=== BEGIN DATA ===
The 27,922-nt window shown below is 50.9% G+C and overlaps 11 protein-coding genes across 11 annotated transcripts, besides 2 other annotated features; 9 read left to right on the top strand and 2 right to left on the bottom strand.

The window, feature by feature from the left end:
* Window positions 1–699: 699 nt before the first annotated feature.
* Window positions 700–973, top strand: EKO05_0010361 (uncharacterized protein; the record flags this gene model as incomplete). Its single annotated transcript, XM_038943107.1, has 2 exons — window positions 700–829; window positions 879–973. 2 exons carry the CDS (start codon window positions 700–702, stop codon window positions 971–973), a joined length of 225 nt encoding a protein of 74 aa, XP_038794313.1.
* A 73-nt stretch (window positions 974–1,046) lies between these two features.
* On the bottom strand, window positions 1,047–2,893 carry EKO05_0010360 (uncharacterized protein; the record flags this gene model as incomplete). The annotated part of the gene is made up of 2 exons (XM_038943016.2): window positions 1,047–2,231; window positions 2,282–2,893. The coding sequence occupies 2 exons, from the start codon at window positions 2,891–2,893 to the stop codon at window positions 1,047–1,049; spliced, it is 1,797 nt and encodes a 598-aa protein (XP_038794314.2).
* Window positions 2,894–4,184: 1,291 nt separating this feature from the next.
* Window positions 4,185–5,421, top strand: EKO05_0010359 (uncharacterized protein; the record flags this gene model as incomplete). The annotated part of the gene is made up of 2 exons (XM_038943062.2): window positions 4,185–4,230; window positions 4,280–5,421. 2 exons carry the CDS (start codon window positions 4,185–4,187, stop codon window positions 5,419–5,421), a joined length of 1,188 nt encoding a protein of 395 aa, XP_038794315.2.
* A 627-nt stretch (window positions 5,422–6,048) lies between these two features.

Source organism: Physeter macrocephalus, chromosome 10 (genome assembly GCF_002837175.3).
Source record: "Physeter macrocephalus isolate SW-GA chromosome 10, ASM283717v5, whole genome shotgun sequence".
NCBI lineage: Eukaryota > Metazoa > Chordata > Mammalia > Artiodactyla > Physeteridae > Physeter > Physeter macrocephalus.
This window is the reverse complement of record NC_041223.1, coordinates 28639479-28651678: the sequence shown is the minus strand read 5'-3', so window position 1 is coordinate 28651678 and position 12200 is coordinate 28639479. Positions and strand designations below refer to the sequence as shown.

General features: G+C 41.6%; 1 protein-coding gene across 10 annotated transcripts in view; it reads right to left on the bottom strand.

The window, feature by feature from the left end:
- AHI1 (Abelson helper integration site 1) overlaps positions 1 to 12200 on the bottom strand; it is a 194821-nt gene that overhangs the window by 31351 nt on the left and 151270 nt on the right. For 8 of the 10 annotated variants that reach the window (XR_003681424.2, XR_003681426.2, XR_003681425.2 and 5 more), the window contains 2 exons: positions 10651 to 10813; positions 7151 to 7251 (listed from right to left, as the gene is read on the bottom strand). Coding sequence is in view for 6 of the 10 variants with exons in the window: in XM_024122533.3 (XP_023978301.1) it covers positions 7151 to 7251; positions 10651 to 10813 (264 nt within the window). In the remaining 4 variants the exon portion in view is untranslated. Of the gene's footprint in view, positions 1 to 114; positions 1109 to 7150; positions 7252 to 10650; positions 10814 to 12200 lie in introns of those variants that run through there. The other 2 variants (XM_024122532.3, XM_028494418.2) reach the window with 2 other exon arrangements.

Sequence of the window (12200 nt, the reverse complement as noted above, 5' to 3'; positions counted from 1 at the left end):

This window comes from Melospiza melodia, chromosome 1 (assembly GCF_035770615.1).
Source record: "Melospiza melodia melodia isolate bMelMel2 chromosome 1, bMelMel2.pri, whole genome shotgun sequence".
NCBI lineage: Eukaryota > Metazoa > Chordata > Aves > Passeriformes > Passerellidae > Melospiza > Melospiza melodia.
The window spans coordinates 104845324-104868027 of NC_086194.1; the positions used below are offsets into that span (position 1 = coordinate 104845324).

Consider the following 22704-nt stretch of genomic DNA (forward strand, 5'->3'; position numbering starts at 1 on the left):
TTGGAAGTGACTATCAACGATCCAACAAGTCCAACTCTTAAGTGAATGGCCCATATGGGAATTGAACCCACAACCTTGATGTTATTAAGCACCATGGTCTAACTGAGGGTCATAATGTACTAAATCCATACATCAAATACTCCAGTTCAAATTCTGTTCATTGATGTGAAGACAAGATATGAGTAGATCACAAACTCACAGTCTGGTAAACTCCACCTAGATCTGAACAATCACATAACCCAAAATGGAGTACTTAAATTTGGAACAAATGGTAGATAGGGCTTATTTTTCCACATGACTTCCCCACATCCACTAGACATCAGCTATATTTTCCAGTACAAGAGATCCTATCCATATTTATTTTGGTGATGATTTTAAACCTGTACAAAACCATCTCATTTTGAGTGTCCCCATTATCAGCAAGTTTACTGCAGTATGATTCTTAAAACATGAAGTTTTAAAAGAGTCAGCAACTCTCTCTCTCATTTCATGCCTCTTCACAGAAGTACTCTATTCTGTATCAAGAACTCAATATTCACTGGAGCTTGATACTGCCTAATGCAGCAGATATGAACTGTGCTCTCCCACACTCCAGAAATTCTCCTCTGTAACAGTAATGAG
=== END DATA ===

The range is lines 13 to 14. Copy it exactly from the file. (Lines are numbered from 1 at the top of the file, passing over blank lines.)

This window is the reverse complement of record NC_041223.1, coordinates 28639479-28651678: the sequence shown is the minus strand read 5'-3', so window position 1 is coordinate 28651678 and position 12200 is coordinate 28639479. Positions and strand designations below refer to the sequence as shown.

General features: G+C 41.6%; 1 protein-coding gene across 10 annotated transcripts in view; it reads right to left on the bottom strand.